The crystal structure of the ATP-bound form of the tetrameric phosphofructokinase (PFK) from Trypanosoma brucei enables detailed comparisons to be made with the structures of the apoenzyme form of the same enzyme, as well as with those of bacterial ATP-dependent and PP(i)-dependent PFKs. The active site of T. brucei PFK (which is strictly ATP-dependent but belongs to the PP(i)-dependent family by sequence similarities) is a chimera of the two types of PFK. In particular, the active site of T. brucei PFK possesses amino acid residues and structural features characteristic of both types of PFK. Conformational changes upon ATP binding are observed that include the opening of the active site to accommodate the two substrates, MgATP and fructose 6-phosphate, and a dramatic ordering of the C-terminal helices, which act like reaching arms to hold the tetramer together. These conformational transitions are fundamentally different from those of other ATP-dependent PFKs. The substantial differences in structure and mechanism of T. brucei PFK compared with bacterial and mammalian PFKs give optimism for the discovery of species-specific drugs for the treatment of diseases caused by protist parasites of the trypanosomatid family.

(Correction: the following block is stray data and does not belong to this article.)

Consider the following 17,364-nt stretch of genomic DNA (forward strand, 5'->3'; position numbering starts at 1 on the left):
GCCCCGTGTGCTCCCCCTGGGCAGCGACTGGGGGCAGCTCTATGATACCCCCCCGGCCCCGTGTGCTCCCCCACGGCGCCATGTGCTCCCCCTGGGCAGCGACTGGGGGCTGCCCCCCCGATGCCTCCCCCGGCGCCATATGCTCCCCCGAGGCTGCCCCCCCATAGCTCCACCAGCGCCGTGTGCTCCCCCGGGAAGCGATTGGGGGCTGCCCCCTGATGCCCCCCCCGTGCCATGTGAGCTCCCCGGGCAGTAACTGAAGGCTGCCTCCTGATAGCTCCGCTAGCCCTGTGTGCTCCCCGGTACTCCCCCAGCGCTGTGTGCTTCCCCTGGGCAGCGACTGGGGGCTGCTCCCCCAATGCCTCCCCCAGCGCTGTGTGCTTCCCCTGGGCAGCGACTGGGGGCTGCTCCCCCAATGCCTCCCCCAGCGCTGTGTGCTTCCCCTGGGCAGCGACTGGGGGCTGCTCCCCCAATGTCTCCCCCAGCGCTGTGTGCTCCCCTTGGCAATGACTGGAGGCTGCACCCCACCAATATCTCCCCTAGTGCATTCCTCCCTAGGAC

- X-ray crystallography